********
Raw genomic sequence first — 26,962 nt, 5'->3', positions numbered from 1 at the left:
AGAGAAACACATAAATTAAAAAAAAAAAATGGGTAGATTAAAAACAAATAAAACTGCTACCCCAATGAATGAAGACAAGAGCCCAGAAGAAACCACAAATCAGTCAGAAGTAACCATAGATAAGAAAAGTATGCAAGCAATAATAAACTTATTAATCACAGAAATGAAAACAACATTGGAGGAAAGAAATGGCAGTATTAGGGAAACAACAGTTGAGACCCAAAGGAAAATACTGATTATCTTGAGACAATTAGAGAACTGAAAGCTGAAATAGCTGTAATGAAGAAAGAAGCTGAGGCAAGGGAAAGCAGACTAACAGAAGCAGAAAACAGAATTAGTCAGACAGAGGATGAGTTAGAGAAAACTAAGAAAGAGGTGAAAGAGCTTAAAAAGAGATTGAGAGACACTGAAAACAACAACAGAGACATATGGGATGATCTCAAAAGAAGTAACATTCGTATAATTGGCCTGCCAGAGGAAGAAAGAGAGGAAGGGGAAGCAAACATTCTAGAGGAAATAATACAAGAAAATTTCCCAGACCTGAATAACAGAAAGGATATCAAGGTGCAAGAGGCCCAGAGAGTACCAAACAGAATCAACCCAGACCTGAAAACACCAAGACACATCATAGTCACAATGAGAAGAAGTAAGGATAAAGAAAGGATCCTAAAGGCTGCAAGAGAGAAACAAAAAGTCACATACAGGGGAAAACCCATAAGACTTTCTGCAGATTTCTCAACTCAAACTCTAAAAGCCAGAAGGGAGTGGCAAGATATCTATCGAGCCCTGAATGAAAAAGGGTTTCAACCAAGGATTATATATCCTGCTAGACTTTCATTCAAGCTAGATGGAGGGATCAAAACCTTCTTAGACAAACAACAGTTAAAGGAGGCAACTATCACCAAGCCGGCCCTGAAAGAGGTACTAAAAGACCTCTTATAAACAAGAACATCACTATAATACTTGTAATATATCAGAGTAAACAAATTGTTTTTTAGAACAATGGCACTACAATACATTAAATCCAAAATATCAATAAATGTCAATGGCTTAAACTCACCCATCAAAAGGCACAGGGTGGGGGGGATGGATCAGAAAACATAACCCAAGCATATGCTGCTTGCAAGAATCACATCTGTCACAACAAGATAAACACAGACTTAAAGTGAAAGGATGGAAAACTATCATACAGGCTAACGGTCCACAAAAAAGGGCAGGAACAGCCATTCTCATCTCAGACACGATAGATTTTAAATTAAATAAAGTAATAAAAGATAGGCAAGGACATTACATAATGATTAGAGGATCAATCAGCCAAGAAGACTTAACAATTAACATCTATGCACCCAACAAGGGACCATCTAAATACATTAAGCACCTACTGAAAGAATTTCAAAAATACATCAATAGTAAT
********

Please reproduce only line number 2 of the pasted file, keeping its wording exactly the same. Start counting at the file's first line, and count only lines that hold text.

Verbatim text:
AGAGAAACACATAAATTAAAAAAAAAAAATGGGTAGATTAAAAACAAATAAAACTGCTACCCCAATGAATGAAGACAAGAGCCCAGAAGAAACCACAAATCAGTCAGAAGTAACCATAGATAAGAAAAGTATGCAAGCAATAATAAACTTATTAATCACAGAAATGAAAACAACATTGGAGGAAAGAAATGGCAGTATTAGGGAAACAACAGTTGAGACCCAAAGGAAAATACTGATTATCTTGAGACAATTAGAGAACTGAAAGCTGAAATAGCTGTAATGAAGAAAGAAGCTGAGGCAAGGGAAAGCAGACTAACAGAAGCAGAAAACAGAATTAGTCAGACAGAGGATGAGTTAGAGAAAACTAAGAAAGAGGTGAAAGAGCTTAAAAAGAGATTGAGAGACACTGAAAACAACAACAGAGACATATGGGATGATCTCAAAAGAAGTAACATTCGTATAATTGGCCTGCCAGAGGAAGAAAGAGAGGAAGGGGAAGCAAACATTCTAGAGGAAATAATACAAGAAAATTTCCCAGACCTGAATAACAGAAAGGATATCAAGGTGCAAGAGGCCCAGAGAGTACCAAACAGAATCAACCCAGACCTGAAAACACCAAGACACATCATAGTCACAATGAGAAGAAGTAAGGATAAAGAAAGGATCCTAAAGGCTGCAAGAGAGAAACAAAAAGTCACATACAGGGGAAAACCCATAAGACTTTCTGCAGATTTCTCAACTCAAACTCTAAAAGCCAGAAGGGAGTGGCAAGATATCTATCGAGCCCTGAATGAAAAAGGGTTTCAACCAAGGATTATATATCCTGCTAGACTTTCATTCAAGCTAGATGGAGGGATCAAAACCTTCTTAGACAAACAACAGTTAAAGGAGGCAACTATCACCAAGCCGGCCCTGAAAGAGGTACTAAAAGACCTCTTATAAACAAGAACATCACTATAATACTTGTAATATATCAGAGTAAACAAATTGTTTTTTAGAACAATGGCACTACAATACATTAAATCCAAAATATCAATAAATGTCAATGGCTTAAACTCACCCATCAAAAGGCACAGGGTGGGGGGGATGGATCAGAAAACATAACCCAAGCATATGCTGCTTGCAAGAATCACATCTGTCACAACAAGATAAACACAGACTTAAAGTGAAAGGATGGAAAACTATCATACAGGCTAACGGTCCACAAAAAAGGGCAGGAACAGCCATTCTCATCTCAGACACGATAGATTTTAAATTAAATAAAGTAATAAAAGATAGGCAAGGACATTACATAATGATTAGAGGATCAATCAGCCAAGAAGACTTAACAATTAACATCTATGCACCCAACAAGGGACCATCTAAATACATTAAGCACCTACTGAAAGAATTTCAAAAATACATCAATAGTAAT